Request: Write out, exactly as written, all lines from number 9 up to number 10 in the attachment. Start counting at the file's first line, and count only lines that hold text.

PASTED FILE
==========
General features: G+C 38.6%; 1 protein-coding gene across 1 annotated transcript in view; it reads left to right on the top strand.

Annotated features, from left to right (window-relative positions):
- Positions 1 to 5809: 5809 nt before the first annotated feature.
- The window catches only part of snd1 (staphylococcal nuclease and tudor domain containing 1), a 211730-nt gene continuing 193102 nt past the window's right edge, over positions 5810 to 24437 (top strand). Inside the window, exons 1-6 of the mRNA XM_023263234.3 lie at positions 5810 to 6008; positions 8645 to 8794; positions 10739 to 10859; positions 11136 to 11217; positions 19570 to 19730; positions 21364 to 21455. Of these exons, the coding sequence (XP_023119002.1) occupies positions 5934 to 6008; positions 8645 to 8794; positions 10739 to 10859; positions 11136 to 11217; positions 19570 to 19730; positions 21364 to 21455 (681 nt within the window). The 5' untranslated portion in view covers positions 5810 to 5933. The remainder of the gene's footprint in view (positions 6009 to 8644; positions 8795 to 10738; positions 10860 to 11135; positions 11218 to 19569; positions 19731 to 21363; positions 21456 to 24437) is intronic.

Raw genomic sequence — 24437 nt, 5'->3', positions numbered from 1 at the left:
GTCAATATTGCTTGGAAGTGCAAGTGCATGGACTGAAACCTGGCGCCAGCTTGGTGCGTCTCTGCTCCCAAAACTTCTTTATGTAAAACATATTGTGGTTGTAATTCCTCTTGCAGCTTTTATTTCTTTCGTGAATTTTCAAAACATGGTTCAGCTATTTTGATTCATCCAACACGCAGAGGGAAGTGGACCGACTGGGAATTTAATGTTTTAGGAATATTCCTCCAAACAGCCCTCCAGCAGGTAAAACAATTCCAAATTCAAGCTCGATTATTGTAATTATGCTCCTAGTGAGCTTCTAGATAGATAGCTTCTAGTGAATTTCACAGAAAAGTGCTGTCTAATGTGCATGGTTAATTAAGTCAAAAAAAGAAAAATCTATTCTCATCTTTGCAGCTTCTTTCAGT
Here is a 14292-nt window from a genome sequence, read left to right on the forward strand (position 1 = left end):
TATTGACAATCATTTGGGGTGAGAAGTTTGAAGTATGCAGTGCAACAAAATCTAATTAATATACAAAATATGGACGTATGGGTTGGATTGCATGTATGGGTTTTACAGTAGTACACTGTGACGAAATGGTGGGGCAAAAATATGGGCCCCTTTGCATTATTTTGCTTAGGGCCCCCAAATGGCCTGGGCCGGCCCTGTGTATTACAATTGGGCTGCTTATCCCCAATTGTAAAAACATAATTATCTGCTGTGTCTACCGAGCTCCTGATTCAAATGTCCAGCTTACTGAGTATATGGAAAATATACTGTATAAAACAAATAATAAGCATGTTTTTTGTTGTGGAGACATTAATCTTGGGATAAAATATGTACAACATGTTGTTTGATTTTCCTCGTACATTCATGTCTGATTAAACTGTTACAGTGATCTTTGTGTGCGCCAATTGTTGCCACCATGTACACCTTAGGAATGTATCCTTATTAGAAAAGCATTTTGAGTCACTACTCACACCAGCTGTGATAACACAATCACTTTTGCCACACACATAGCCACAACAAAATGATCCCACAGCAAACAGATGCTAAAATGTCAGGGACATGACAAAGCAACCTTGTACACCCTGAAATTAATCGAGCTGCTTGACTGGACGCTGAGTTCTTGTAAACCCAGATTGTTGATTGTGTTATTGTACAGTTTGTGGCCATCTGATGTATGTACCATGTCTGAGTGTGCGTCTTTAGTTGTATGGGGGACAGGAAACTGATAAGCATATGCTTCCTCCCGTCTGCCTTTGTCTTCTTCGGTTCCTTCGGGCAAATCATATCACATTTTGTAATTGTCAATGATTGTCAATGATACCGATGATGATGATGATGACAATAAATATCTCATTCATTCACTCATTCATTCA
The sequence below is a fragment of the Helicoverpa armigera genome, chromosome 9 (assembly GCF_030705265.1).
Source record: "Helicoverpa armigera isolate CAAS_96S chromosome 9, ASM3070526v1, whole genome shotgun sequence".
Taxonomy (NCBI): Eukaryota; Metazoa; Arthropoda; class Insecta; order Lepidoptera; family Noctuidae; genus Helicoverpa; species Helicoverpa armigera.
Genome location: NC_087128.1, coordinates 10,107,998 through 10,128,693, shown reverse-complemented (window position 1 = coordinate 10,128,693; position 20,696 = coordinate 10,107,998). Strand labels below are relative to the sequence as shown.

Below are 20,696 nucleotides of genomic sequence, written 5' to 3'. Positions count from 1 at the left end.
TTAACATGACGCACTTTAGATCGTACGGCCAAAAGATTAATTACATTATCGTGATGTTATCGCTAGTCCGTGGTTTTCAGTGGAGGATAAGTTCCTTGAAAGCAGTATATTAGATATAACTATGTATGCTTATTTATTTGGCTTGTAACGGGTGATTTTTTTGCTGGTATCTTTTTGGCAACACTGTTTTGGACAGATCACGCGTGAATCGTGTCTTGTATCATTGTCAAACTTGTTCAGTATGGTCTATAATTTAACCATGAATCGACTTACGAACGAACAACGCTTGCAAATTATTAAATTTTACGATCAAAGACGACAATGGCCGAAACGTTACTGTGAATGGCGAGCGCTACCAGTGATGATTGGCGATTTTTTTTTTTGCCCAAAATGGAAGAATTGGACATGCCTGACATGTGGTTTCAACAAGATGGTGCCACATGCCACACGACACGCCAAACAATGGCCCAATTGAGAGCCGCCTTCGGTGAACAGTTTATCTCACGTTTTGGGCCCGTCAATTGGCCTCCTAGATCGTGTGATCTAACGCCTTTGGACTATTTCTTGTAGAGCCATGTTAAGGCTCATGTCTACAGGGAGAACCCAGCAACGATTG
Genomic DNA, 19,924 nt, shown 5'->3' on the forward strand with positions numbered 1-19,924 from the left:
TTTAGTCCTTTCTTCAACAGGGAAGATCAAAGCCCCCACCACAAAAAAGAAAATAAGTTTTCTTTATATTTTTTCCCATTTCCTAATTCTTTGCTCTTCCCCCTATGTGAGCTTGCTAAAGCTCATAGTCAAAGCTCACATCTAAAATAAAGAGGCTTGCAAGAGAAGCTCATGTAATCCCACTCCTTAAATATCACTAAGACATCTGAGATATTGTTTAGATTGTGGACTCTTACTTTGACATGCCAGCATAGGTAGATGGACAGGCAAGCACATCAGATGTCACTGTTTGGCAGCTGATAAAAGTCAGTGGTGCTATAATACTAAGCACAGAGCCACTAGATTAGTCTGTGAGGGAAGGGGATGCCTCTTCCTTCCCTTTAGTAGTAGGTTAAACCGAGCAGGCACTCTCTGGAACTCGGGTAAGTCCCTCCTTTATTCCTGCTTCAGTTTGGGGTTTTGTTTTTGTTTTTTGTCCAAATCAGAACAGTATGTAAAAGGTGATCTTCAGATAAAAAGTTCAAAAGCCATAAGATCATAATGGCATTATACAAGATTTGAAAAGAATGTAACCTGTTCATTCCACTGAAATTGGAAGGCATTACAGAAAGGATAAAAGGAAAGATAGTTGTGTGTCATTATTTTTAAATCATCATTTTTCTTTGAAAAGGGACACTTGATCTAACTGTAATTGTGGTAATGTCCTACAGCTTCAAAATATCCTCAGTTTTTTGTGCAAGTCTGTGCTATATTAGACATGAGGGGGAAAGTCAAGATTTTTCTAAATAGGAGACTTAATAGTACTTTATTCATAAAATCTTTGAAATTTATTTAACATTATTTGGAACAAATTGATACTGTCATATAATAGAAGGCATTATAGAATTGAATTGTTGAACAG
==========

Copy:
The sequence below is a fragment of the Helicoverpa armigera genome, chromosome 9 (assembly GCF_030705265.1).
Source record: "Helicoverpa armigera isolate CAAS_96S chromosome 9, ASM3070526v1, whole genome shotgun sequence".